The number of children in foster care has been rising over the past several years, with 437,000 reported in 2016. While the school-age children in foster care make up just 0.5 percent of America’s student population, their high rates of mobility mean obtaining an education is often the most difficult for this group of students.
Here’s how many foster care students are in your state:
But new direction from the Every Student Succeeds Act gives states greater impetus to take care of the needs of this student population, including providing consistent school transportation for them and, for the first time, tracking test scores and graduation rates.
Read our recent report on how ESSA looks to change the way the country tracks and supports this population. From our findings:
“Recent changes in federal law are aimed at addressing this. The Every Student Succeeds Act requires state departments of education to collaborate with child welfare agencies so education leaders can begin tracking which students are in the foster care system and how they’re doing academically. ESSA also mandates that states arrange transportation for foster care students to their original school if they move between homes, to minimize disruption to their education.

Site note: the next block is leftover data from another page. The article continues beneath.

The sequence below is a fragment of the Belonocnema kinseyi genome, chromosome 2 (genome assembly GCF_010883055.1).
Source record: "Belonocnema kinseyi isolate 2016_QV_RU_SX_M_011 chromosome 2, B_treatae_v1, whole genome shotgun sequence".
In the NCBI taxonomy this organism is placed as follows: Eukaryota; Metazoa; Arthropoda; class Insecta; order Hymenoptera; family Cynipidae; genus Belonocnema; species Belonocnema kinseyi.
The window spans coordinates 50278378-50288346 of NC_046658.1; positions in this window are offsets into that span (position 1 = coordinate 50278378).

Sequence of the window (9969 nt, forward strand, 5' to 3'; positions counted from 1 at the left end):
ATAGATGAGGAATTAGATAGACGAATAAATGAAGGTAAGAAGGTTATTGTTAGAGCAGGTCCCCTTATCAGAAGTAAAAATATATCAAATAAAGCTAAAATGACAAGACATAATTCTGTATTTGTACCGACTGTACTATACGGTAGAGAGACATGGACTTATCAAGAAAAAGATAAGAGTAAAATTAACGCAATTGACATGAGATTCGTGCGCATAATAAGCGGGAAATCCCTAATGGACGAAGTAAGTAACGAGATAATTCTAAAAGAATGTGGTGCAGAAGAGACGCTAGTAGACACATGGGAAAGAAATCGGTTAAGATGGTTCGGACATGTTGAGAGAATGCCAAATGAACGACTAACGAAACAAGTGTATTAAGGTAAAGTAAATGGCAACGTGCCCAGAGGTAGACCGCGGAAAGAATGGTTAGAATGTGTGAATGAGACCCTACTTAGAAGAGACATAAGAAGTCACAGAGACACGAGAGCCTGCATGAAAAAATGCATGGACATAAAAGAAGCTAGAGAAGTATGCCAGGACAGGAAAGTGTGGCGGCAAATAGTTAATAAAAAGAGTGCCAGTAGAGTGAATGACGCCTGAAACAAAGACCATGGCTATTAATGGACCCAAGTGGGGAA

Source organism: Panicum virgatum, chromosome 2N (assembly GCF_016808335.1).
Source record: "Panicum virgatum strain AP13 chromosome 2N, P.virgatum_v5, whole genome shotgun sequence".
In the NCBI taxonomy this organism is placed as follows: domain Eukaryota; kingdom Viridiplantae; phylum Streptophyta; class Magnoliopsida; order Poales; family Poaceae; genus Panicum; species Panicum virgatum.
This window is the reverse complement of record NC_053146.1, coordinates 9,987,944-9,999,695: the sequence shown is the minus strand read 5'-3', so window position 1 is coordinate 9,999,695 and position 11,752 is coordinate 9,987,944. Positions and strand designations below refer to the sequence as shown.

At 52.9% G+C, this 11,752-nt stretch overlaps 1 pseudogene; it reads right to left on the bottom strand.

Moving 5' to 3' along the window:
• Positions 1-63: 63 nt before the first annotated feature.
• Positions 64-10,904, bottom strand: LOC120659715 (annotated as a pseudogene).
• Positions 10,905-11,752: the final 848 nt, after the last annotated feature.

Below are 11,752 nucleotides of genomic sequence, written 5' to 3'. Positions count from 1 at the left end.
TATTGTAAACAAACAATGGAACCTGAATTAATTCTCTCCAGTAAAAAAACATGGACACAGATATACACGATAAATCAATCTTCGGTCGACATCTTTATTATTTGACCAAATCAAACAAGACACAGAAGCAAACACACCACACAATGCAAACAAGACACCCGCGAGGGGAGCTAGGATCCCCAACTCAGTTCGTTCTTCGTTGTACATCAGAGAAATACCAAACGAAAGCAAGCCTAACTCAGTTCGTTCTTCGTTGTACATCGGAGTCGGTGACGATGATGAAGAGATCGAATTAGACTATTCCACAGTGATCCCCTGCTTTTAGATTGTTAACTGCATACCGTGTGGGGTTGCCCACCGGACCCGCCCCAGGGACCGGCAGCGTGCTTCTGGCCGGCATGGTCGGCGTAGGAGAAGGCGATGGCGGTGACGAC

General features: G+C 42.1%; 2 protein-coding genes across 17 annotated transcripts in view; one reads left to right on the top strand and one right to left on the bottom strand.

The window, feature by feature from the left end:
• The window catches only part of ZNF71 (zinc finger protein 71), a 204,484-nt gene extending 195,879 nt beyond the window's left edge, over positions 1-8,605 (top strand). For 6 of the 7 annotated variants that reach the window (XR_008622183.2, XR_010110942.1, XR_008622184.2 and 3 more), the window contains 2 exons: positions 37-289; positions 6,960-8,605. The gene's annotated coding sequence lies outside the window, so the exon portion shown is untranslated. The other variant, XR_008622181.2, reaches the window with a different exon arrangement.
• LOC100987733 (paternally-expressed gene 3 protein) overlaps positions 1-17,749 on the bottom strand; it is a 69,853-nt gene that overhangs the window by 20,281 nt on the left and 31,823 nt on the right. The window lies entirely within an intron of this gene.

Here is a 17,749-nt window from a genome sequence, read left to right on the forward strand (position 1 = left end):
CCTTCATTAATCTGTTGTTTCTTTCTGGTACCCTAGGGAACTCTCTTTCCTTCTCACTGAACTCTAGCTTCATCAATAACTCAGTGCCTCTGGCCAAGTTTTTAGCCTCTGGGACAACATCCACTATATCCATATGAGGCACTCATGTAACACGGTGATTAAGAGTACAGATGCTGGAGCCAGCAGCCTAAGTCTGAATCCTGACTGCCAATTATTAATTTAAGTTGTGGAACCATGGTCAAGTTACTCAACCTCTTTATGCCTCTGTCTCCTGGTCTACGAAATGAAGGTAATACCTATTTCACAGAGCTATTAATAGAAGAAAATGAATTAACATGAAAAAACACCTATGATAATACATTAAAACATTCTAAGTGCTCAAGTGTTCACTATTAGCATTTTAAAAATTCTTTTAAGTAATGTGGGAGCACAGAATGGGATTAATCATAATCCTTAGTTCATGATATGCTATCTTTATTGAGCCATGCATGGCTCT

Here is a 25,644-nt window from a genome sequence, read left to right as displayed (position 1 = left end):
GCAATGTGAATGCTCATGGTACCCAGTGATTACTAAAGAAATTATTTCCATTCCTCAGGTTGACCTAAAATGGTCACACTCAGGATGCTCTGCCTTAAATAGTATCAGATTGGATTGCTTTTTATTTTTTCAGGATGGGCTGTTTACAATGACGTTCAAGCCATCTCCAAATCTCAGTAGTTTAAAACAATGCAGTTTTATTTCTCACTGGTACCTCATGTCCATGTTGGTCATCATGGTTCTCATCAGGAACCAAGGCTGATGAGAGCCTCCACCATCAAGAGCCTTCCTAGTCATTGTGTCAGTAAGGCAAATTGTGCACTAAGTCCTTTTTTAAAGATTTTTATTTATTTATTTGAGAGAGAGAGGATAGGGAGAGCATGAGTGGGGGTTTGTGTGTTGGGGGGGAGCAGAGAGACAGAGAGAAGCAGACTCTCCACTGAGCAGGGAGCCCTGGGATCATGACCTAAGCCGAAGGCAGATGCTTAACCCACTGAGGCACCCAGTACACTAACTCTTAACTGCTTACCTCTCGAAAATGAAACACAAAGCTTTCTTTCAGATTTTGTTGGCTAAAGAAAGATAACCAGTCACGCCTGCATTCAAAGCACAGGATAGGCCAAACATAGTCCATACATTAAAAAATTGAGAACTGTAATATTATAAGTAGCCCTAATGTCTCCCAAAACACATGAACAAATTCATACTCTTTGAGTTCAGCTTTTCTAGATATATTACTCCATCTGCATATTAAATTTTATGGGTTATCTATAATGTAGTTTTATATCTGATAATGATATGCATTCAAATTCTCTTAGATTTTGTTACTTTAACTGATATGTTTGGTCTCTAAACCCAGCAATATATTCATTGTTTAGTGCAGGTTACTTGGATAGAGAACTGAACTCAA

“This winter, for the first time, states will also be expected to include data on the educational outcomes of foster care students on their state report cards, as they already do for student subgroups like English learners and migrants. ‘This is a big step forward in terms of giving students in foster care the attention they need,’ said Kristin Kelly, senior attorney and assistant director of education projects at the American Bar Association.” (Read the full story — How the Every Student Succeeds Act is designed to better understand and support these 430,000 kids)
Other recent coverage of foster care students, as well as schools and policies specifically designed to assist these students:
For more data and research about the state of America’s schools, see The 74’s ‘Big Picture’ number series. Other recent findings of note:
College Ready?: In 46 states, high school graduation requirements aren’t enough to qualify for nearby public universities
Education Funding: The states that spend the most and least on education — and how their students perform compared to their neighbors
Charter Schools: Traditional public schools see higher test scores when a charter school opens nearby
Teacher Diversity: Why the race to find bilingual teachers? Because in some states, 1 in 5 students are English Language Learners
Self Esteem: National survey shows one-third of girls with 4.0 GPAs don’t believe they’re smart
New Orleans: After Katrina-inspired school reforms, report shows New Orleans students now more likely to attend — and graduate from — college
Go Deeper: See our complete ‘Big Picture’ archive
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